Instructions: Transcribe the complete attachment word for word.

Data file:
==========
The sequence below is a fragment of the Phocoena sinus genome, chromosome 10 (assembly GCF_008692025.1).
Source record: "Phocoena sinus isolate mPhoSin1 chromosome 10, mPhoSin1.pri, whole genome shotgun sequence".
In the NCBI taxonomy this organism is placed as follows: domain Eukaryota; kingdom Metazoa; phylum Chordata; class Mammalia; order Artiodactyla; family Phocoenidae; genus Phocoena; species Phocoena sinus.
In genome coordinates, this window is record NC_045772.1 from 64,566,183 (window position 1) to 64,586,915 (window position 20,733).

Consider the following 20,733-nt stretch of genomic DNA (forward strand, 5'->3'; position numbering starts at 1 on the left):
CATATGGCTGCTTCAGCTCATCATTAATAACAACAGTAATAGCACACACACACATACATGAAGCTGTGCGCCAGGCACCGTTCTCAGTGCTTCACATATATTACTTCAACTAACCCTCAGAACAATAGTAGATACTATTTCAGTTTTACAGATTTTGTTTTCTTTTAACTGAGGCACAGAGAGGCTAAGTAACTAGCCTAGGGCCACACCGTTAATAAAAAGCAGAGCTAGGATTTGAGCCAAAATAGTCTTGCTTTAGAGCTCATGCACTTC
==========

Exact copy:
The sequence below is a fragment of the Phocoena sinus genome, chromosome 10 (assembly GCF_008692025.1).
Source record: "Phocoena sinus isolate mPhoSin1 chromosome 10, mPhoSin1.pri, whole genome shotgun sequence".
In the NCBI taxonomy this organism is placed as follows: domain Eukaryota; kingdom Metazoa; phylum Chordata; class Mammalia; order Artiodactyla; family Phocoenidae; genus Phocoena; species Phocoena sinus.
In genome coordinates, this window is record NC_045772.1 from 64,566,183 (window position 1) to 64,586,915 (window position 20,733).

Consider the following 20,733-nt stretch of genomic DNA (forward strand, 5'->3'; position numbering starts at 1 on the left):
CATATGGCTGCTTCAGCTCATCATTAATAACAACAGTAATAGCACACACACACATACATGAAGCTGTGCGCCAGGCACCGTTCTCAGTGCTTCACATATATTACTTCAACTAACCCTCAGAACAATAGTAGATACTATTTCAGTTTTACAGATTTTGTTTTCTTTTAACTGAGGCACAGAGAGGCTAAGTAACTAGCCTAGGGCCACACCGTTAATAAAAAGCAGAGCTAGGATTTGAGCCAAAATAGTCTTGCTTTAGAGCTCATGCACTTC